Jun 16, 2024

Saving Energy With Air Handlers

An air-handling unit (AHU) is a major component of the HVAC system in many large commercial properties, providing ventilation and moving treated air throughout the building for occupant comfort.

But an AHU, designed properly, run strategically, and equipped with the right accessories, can also be a focal point for HVAC system energy conservation, say engineers at major manufacturers.

“You can have a high-performing air-handling system without sacrificing comfort and without sacrificing energy usage,” said Eric Sturm, a lead applications engineer at Trane.

Engineers should start, experts said, by understanding the building or building expansion in question and its intended uses as well as characteristics such as its size, the R-value of its insulation, the amount of air leakage, and the climate in its location, before designing an air-handling system for it.

“What the engineer does is take a look and understand the building, understand what the usage of the building is, and then also understand ... the expectations of the owner,” said Derrick Paul, a mechanical engineer and director of commercial sales at Fujitsu General America. “Are they looking for individual control? Are they looking for large areas, with very little individual control throughout the space?”

DIRECT EXPANSION: A Fujitsu DX kit, and associated controls, for the adaption of a 20-ton air handler to work with Fujitsu heat pumps. (Courtesy of Fujitsu General America Inc.)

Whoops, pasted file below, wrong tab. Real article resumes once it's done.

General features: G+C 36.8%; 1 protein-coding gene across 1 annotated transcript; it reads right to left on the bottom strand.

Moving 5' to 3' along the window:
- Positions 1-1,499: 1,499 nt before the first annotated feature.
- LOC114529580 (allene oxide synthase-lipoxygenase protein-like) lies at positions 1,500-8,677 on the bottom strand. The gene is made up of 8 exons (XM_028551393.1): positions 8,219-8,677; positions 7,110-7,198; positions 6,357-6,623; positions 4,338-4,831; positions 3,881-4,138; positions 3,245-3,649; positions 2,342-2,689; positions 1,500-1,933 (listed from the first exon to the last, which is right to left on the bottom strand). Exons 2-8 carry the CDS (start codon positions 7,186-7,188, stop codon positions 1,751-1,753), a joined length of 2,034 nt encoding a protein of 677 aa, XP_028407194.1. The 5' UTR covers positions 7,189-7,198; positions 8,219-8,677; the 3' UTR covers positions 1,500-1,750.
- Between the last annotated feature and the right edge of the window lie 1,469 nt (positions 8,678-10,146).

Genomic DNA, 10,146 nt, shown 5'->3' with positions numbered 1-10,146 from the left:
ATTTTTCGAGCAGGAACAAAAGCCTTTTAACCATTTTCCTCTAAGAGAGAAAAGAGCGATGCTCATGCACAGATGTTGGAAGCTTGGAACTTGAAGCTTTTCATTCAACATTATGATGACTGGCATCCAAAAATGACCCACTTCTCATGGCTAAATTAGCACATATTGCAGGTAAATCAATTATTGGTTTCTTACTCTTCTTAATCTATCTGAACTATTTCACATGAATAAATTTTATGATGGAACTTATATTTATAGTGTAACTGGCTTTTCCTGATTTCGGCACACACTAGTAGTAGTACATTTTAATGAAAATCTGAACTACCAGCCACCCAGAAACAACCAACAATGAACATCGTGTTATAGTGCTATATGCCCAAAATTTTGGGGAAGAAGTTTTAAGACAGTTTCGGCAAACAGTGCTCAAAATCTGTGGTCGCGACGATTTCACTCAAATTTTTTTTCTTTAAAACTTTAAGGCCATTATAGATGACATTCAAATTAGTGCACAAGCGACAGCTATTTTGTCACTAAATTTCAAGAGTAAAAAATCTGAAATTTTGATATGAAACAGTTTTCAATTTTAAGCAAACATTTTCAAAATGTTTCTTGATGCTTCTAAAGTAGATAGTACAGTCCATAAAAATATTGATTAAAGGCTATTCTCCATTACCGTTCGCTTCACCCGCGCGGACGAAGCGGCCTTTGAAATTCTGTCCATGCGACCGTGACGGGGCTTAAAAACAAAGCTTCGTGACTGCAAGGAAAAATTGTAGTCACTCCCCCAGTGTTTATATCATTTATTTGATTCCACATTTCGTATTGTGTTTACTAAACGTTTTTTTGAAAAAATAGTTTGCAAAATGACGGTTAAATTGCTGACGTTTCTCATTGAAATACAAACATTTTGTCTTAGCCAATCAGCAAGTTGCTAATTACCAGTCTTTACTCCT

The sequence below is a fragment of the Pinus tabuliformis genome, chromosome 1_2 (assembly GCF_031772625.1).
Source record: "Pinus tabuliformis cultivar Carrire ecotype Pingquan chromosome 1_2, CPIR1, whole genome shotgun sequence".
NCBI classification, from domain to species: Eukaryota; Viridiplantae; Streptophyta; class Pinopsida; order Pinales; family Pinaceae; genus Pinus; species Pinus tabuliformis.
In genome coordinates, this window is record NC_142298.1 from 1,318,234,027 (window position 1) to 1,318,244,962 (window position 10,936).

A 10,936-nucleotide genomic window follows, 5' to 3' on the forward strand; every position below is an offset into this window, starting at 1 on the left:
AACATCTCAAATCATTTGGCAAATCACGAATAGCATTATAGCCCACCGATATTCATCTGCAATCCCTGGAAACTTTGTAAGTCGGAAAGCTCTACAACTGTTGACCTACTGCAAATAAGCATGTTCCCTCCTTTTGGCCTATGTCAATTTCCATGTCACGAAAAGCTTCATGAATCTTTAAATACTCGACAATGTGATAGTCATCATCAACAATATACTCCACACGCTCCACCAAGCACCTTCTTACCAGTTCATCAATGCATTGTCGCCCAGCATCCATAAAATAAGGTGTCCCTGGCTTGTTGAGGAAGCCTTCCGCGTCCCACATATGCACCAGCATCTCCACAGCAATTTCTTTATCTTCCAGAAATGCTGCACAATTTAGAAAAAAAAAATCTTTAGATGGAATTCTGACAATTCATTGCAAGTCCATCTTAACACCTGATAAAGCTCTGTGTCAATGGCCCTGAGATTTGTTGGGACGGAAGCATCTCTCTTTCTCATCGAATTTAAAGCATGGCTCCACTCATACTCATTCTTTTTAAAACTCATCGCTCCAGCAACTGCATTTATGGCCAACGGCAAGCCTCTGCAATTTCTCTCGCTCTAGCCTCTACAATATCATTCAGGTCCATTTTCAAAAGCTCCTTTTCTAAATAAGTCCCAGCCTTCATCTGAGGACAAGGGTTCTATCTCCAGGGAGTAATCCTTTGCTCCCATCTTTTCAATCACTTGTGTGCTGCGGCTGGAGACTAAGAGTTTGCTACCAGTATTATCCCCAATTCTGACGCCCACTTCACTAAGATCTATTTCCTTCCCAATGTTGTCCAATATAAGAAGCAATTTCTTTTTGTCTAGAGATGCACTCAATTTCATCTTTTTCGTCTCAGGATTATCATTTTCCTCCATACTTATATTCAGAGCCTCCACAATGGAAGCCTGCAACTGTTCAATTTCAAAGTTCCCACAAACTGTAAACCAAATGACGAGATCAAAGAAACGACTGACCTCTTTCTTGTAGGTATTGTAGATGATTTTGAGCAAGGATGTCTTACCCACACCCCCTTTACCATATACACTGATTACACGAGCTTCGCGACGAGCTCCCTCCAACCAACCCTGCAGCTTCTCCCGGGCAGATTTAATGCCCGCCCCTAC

Sturm said that the use of whole-building energy-analysis software could help.

“It really comes down to the design engineer,” said Maria Acosta, a commercial engineer at Rheem Manufacturing Co.

THE HEART OF FORCED-AIR HVAC: A Rheem commercial air handler with heat-pump operation and a centrifugal fan. (Courtesy of Rheem Manufacturing Co.)

ASHRAE Standard 90.1, first introduced in 1975 and updated many times since, sets out minimum requirements for the energy-efficient design and construction of most types of commercial buildings and their systems, as well as for the expansion of commercial buildings and the replacement of existing HVAC equipment in older buildings. Best practices, said Sturm, call for meeting or exceeding those minimums.

“My recommendation is always to look at the entire system when making energy-efficiency choices,” Sturm said. “Sometimes it makes more sense to run one piece of equipment harder and use more energy on that equipment because it’s more efficient compared to a different piece of equipment.”

A system with multiple zones, Paul said, could allow for energy savings by giving building managers and occupants a greater degree of control, allowing them to shut down or set back conditioning in unoccupied areas or when less of it is needed. Employing variable air volume, which customizes air distribution in different building zones, can also save energy, he said.

“This is good technology when the air-handling unit is sourcing more than one zone,” Acosta said.

Building owners and managers looking for maximum energy efficiency should be prepared to pay for it.

“It’s proportional,” said Acosta. “The more efficient you want your system, the more expensive it’s going to be. Efficiency costs money.”

The right AHU controls can make all the difference, factoring in occupant needs, occupancy levels at different times of the day, weather conditions, the various uses of the building, and other factors in controlling how and when to run an AHU.

“High-performance control algorithms can make a significant impact on energy savings,” Sturm said. Such controls might employ tactics such as optimal stop and start, fan-pressure optimization, or, when outdoor conditions are favorable, a night purge, he said.